Why should I get a credit card?
If you’re wondering whether a credit card is right for you, our guide looks at the things to consider before applying
What are the reasons for getting a credit card?
If you’re thinking about getting a credit card, you may be on the fence because of some credit cards myths you’ve heard. However, when used responsibly credit cards can help you manage your money and improve your credit score.
Below are some common reasons why people take out credit cards:
To make a purchase
The right credit card can help you buy an expensive item and spread the cost over several months. Known as purchase credit cards, these cards typically give you an interest-free period on your card spending before the interest rate rises.You’ll still need to make the minimum monthly payment on your credit card, but you won’t incur interest on your balance during the interest-free period.
To improve your credit score
When used responsibly, a credit card can help increase your credit rating because it shows potential lenders that you can handle borrowing and repayments. A higher credit score can help you get better deals on credit cards, loans and mortgages.
To transfer debts to a cheaper rate
You can transfer outstanding debts to a balance transfer card. These credit cards offer low or often interest-free periods - with the aim you can pay off your debt in full before you have to start paying higher interest rates again. There will usually be a one-off fee, typically 2% to 3% of the transferred balances, to switch to a balance transfer card.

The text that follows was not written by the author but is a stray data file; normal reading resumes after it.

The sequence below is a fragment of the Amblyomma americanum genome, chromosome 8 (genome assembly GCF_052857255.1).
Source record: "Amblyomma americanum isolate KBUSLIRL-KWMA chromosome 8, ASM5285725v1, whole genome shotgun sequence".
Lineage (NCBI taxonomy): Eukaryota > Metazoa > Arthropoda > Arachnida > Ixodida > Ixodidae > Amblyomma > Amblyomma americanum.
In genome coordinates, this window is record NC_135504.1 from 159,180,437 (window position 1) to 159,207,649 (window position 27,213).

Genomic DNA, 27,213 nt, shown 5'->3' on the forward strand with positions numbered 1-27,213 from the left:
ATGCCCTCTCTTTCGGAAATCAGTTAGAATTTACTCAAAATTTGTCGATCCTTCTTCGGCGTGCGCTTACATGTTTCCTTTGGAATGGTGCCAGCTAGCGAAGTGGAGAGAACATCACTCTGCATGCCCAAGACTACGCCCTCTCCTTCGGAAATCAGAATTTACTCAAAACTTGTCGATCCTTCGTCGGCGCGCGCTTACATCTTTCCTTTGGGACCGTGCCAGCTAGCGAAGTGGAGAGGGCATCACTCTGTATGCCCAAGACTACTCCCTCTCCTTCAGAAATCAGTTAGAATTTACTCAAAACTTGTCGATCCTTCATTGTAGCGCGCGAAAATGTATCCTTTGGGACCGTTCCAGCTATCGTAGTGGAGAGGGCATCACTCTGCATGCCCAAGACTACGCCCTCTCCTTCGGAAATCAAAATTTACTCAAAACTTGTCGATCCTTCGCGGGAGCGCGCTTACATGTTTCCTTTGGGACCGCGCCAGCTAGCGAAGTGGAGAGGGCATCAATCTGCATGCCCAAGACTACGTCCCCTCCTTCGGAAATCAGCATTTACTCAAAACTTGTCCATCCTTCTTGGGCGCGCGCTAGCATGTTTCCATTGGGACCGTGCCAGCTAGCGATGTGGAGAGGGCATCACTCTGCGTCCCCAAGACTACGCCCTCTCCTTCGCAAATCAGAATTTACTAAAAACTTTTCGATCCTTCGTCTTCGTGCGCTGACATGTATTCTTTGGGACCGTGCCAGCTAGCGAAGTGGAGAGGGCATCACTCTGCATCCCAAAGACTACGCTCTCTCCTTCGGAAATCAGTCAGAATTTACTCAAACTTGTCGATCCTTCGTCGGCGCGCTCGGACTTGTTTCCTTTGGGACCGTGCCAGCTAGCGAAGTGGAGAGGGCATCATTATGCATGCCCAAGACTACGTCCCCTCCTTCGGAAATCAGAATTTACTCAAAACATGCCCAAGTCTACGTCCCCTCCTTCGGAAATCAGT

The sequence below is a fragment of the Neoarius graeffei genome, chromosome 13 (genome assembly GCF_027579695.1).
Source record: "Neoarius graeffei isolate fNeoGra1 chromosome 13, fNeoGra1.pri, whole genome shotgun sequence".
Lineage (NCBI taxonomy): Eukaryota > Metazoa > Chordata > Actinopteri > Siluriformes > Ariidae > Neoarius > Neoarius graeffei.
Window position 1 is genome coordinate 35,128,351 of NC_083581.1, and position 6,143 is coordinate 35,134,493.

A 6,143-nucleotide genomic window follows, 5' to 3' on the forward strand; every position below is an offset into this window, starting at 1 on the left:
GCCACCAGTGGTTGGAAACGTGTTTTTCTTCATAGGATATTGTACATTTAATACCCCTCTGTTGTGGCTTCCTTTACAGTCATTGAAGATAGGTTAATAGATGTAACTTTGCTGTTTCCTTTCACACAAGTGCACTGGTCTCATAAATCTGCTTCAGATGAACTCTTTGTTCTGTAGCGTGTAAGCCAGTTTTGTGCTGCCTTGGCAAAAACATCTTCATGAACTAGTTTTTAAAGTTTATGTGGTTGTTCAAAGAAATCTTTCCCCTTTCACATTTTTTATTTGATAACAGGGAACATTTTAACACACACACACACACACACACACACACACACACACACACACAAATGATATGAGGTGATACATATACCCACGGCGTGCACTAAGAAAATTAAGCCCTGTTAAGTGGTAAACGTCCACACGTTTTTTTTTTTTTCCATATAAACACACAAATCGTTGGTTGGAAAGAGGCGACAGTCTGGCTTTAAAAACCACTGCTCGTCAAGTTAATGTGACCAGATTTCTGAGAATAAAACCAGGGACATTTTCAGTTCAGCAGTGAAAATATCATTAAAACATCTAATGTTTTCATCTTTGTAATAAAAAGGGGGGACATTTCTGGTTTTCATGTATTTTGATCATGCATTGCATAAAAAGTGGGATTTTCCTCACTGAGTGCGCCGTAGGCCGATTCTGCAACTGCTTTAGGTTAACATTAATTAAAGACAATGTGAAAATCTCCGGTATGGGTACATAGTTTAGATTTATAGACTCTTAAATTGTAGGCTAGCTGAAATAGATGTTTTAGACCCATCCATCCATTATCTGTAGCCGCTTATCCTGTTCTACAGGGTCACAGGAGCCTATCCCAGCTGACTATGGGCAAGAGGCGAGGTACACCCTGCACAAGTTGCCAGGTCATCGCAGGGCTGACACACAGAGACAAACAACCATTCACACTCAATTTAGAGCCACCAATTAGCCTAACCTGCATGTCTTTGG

What are the benefits of getting a credit card?
Credit cards can come with a range of benefits, including:
Building your credit score: If you make your credit card payments on time, you can boost your credit rating. An improved credit rating will make it easier to borrow money, for a mortgage for example
Earn cashback and rewards: Certain types of credit cards can give you cashback, rewards points for particular retailers or frequent flyer miles. With a rewards credit card, you collect points that can be exchanged for shopping vouchers or other gifts. Cashback credit cards offer the most flexible benefits – a percentage of what you spend is returned to you in cash
Perks for travellers: Credit cards can also be beneficial if you travel often, for example, an airline credit card could give you air miles on your spending. Using a standard credit or debit card abroad can be expensive, as many charge fees of up to 3% on foreign transactions. Travel credit cards offer better exchange rates and don’t charge you a fee or have lower fees when you use them overseas
Purchase protection: You may have an issue with your purchase, it arrived damaged, for example, or the supplier went bust and it never arrived. With a credit card, you have buyer protection for any purchases made on the card between £100 and £30,000. It means you can claim your money back from the card provider if there’s a problem with your goods or services
What do I need to be careful of when getting a credit card?
Credit cards are a form of borrowing and if mismanaged can result in financial problems:
Debt: If you’re worried you won’t be able to pay off what you owe and feel it’s safer to only spend what you have, then not having a credit card removes the risk of putting yourself into debt
You use a lot of cash: If you’re regularly withdrawing and using cash it makes more sense – and will be more cost-effective – to do this using a debit card linked to your bank account. Withdrawing cash from a cash machine with a credit card often means you’ll pay an additional fee, and the interest starts accruing immediately, making it even more expensive